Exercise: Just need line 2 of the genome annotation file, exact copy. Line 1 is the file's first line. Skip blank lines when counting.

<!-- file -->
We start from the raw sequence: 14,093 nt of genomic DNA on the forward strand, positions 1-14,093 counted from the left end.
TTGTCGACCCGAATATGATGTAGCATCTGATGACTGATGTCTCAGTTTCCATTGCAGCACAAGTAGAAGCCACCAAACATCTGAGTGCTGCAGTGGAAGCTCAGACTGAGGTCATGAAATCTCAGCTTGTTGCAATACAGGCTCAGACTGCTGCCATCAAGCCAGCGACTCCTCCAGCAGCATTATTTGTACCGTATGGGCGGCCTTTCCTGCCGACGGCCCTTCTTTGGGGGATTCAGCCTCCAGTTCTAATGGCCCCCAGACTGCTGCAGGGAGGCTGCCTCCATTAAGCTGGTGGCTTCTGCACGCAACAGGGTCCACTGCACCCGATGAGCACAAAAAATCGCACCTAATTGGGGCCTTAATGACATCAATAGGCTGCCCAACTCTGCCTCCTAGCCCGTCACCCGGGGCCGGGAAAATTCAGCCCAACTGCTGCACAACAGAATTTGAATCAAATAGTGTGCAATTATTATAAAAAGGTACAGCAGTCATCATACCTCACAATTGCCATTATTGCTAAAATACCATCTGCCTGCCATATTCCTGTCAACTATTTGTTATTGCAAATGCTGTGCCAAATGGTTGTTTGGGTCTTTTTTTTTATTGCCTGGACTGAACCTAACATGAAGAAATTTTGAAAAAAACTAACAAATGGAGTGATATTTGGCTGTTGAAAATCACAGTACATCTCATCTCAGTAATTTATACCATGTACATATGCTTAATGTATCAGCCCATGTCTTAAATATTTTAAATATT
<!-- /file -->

TTGTCGACCCGAATATGATGTAGCATCTGATGACTGATGTCTCAGTTTCCATTGCAGCACAAGTAGAAGCCACCAAACATCTGAGTGCTGCAGTGGAAGCTCAGACTGAGGTCATGAAATCTCAGCTTGTTGCAATACAGGCTCAGACTGCTGCCATCAAGCCAGCGACTCCTCCAGCAGCATTATTTGTACCGTATGGGCGGCCTTTCCTGCCGACGGCCCTTCTTTGGGGGATTCAGCCTCCAGTTCTAATGGCCCCCAGACTGCTGCAGGGAGGCTGCCTCCATTAAGCTGGTGGCTTCTGCACGCAACAGGGTCCACTGCACCCGATGAGCACAAAAAATCGCACCTAATTGGGGCCTTAATGACATCAATAGGCTGCCCAACTCTGCCTCCTAGCCCGTCACCCGGGGCCGGGAAAATTCAGCCCAACTGCTGCACAACAGAATTTGAATCAAATAGTGTGCAATTATTATAAAAAGGTACAGCAGTCATCATACCTCACAATTGCCATTATTGCTAAAATACCATCTGCCTGCCATATTCCTGTCAACTATTTGTTATTGCAAATGCTGTGCCAAATGGTTGTTTGGGTCTTTTTTTTTATTGCCTGGACTGAACCTAACATGAAGAAATTTTGAAAAAAACTAACAAATGGAGTGATATTTGGCTGTTGAAAATCACAGTACATCTCATCTCAGTAATTTATACCATGTACATATGCTTAATGTATCAGCCCATGTCTTAAATATTTTAAATATT